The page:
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/content/aca/journal/sdy/2/4/10.1063/1.4921220
2015-05-14
2016-12-07

Abstract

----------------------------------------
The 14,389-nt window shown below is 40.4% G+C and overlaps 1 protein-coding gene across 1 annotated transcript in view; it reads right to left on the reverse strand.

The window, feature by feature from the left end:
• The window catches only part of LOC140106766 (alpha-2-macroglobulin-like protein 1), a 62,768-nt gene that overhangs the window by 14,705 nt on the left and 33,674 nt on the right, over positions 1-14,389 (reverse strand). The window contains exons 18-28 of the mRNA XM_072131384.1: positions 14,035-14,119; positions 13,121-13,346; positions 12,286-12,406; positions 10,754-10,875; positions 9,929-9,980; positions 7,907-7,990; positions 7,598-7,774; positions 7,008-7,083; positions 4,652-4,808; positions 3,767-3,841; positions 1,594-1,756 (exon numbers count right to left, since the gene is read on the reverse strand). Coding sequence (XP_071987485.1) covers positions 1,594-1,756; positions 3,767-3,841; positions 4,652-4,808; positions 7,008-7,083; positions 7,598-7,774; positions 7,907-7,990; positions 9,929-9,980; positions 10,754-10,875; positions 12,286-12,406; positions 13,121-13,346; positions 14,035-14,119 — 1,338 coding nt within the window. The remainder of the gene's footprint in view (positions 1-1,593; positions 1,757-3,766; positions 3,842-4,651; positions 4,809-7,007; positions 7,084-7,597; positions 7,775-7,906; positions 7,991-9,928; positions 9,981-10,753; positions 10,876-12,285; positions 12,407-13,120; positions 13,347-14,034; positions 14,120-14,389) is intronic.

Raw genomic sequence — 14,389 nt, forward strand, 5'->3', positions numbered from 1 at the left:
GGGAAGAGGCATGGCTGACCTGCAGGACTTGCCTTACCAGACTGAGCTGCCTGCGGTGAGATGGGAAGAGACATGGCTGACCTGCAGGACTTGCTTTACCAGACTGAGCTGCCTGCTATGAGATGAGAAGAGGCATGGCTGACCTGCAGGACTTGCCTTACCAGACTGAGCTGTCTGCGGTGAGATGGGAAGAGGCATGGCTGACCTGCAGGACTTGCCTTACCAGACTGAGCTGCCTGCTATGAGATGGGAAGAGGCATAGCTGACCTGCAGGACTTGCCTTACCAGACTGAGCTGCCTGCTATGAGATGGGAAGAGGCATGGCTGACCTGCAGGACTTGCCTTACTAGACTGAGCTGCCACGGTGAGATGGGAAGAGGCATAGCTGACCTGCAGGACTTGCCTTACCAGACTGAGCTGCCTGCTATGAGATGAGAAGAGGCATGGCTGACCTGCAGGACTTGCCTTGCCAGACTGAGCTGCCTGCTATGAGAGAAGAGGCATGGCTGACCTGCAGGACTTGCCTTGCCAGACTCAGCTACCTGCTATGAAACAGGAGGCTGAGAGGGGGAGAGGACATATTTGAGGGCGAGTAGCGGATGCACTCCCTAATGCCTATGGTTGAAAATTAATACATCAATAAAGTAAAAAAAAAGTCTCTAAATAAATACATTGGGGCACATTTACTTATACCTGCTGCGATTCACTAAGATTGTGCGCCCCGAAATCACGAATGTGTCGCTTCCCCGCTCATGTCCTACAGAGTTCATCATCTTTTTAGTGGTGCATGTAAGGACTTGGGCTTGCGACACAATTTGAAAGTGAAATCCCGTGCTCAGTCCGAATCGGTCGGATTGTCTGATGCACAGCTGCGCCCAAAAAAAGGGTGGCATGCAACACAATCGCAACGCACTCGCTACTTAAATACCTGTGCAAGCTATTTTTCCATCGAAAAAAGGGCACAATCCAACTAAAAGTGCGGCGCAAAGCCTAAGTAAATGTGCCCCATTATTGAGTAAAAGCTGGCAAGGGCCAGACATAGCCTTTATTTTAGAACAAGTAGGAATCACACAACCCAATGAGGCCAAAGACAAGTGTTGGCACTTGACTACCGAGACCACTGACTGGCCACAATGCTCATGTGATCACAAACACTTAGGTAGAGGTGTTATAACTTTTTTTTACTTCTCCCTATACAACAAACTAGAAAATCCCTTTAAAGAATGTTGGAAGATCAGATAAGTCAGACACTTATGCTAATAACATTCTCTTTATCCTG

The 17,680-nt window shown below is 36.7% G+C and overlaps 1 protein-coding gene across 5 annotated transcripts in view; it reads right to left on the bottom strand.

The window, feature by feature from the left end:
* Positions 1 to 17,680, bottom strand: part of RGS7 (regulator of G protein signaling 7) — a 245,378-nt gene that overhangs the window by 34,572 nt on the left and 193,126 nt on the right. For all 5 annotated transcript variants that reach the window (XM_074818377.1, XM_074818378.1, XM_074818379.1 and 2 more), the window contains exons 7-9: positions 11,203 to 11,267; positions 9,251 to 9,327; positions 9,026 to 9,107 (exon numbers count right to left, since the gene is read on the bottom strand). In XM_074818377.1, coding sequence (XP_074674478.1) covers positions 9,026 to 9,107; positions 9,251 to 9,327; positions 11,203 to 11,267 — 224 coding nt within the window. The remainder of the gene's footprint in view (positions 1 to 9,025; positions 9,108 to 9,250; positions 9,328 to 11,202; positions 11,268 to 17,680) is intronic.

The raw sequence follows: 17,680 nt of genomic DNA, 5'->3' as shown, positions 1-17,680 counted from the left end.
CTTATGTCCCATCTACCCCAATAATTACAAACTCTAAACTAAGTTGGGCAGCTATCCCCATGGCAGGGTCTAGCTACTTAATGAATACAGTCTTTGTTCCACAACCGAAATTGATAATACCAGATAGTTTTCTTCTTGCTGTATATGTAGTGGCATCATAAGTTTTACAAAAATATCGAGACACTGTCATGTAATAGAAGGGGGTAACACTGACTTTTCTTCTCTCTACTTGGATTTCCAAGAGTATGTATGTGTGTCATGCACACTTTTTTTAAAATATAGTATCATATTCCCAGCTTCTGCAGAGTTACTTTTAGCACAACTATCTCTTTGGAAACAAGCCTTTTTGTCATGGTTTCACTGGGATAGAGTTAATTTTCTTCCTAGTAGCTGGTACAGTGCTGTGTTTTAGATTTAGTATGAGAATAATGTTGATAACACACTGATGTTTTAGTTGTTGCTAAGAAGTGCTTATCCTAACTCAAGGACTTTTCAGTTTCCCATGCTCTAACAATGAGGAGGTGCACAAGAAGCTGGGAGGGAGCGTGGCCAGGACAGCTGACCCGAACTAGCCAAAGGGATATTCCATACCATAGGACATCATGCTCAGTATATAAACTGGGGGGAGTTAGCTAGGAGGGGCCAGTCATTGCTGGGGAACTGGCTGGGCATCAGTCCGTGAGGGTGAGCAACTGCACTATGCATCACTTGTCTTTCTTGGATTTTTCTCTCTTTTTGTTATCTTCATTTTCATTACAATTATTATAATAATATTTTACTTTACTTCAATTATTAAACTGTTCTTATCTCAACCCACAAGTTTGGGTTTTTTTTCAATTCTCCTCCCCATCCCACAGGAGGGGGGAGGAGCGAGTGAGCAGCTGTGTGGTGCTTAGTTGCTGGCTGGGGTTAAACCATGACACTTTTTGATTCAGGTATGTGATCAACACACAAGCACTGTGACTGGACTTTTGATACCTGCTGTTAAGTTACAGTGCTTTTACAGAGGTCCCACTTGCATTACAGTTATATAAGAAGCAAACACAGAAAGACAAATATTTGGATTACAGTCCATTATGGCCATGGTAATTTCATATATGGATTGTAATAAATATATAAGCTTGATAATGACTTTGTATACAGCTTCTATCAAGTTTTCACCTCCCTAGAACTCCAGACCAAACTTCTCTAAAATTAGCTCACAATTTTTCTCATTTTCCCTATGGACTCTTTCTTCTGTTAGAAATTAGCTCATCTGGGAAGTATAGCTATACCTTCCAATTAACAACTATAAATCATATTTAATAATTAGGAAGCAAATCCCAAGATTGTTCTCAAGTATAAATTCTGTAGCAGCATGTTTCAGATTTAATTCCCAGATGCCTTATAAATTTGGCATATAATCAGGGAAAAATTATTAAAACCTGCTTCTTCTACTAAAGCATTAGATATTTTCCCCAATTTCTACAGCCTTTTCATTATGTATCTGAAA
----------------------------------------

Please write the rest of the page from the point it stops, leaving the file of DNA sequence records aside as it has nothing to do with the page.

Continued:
Serial femtosecond crystallography (SFX) uses X-ray pulses from free-electron laser(FEL) sources that can outrun radiation damage and thereby overcome long-standing limits in the structure determination of macromolecular crystals. Intense X-rayFEL pulses of sufficiently short duration allow the collection of damage-free data at room temperature and give the opportunity to study irreversible time-resolved events. SFX may open the way to determine the structure of biological molecules that fail to crystallize readily into large well-diffracting crystals. Taking advantage of FELs with high pulse repetition rates could lead to short measurement times of just minutes. Automated delivery of sample suspensions for SFX experiments could potentially give rise to a much higher rate of obtaining complete measurements than at today's third generation synchrotron radiation facilities, as no crystal alignment or complex robotic motions are required. This capability will also open up extensive time-resolved structural studies. New challenges arise from the resulting high rate of data collection, and in providing reliable sample delivery. Various developments for fully automated high-throughput SFX experiments are being considered for evaluation, including new implementations for a reliable yet flexible sample environment setup. Here, we review the different methods developed so far that best achieve sample delivery for X-rayFEL experiments and present some considerations towards the goal of high-throughput structure determination with X-rayFELs.

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